Hostels on the Canary Islands
The Canary Islands are not exactly the first place that comes to mind as a backpacking destination. When my friend proposed to visit Gran Canaria and Tenerife, I had no idea that it was even possible to backpack on these islands. Though our first nights we stayed in an Airbnb between retirees in Puerto de la Cruz, the other three places we stayed were all hostels.
My friend and I both backpacked in Asia before, and were quite excited to leave our Airbnb (which was actually really nice) and go back to hostel life.
– bummer –
Maybe we kept our hopes up too high, but we were really disappointed when we checked in at Hostel La Playa in Adeje. Ok, Adeje as such is just a really depressing place, but mainly the hostel was strange. The building was a maze. The bathroom had two doors, at first I thought guests of the dorm next to us had to either pass trough the bathroom or trough my dorm to get to their room. Fortunately it turned out that there was a third way to reach their room. The whole place including the staff was just really sketchy. Oh, and there was a (we thought) homeless older man sleeping on the couch in our dorm the first night. At least he (and thus the room) smelled homeless, and he didn’t have any belongings (?!). Not exactly the hostel life we were looking forward to.
The crowd staying at hostels on the Canary Islands in general is very different from Asia. In all the hostels I stayed was a mixture of younger people (not extremely young, but mid 20s generally), and many people in their 30s, 40s, 50s, and 60s. In fact the latter ones being the majority! Now don’t understand me wrong, I have absolutely nothing against people from older age groups staying in hostels. In fact at Volver Beach Hostel I had some of the most interesting chats with an older lady from New Zealand who had travelled all over the world and was full of interesting stories. It’s just a very different vibe from the hostels I stayed at in Asia.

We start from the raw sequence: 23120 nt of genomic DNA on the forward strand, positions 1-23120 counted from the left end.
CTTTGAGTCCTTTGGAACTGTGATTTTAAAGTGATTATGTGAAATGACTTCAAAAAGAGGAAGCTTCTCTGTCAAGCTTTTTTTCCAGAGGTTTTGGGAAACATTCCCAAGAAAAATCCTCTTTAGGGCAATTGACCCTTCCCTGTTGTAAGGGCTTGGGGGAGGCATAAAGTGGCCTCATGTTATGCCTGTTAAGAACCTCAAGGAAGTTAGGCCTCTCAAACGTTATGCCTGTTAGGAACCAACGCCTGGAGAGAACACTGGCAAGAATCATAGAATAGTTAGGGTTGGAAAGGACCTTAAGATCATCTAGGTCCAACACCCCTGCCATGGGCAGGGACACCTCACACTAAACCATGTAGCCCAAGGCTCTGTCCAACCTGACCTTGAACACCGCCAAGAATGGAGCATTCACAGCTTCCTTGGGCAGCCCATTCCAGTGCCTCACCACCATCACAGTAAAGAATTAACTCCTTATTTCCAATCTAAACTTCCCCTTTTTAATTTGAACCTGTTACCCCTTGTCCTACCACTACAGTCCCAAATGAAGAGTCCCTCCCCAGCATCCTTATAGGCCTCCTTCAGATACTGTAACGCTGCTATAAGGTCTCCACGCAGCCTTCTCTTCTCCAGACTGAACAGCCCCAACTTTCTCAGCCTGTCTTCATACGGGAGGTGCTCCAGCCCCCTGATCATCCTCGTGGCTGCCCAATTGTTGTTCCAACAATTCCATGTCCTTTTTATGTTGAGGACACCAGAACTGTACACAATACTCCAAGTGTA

The other two hostels I stayed at were Ecohostel Canarias Bettmar in Las Palmas de Gran Canaria and Volver Beach Hostel in Puerto Mogan. Both hostels are decent places. Ecohostel is located in the old town of Las Palmas, within walking distance from lots of restaurants and bars. Volver Beach Hostel is located in a small resort town, very close to the beach. The common areas all have this nice view over the bay of Puerto Mogan, and the overall vibe is very relaxed.
Interesting fact is that hostels in Spain usually are being run by volunteers. Hostels offer them food and board, and in return the volunteers do most of the daily tasks in the hostel. They basically do a full time job without getting paid for it (I wonder if this is even legal in other parts of Europe). The level of professionally thus really depends on the volunteer in particular (I saw some volunteers arguing with each other in front of the guests).
Overall I enjoyed my hostel stays on the Canaries (well, except hostel La Playa, but it was an experience to remember). However I recommend those planning on staying in hostels on the Canaries to manage their expectations and not expect too much of the typical young hostel travelers’ vibe that can be found in some other parts of the world.
Visited: November 2016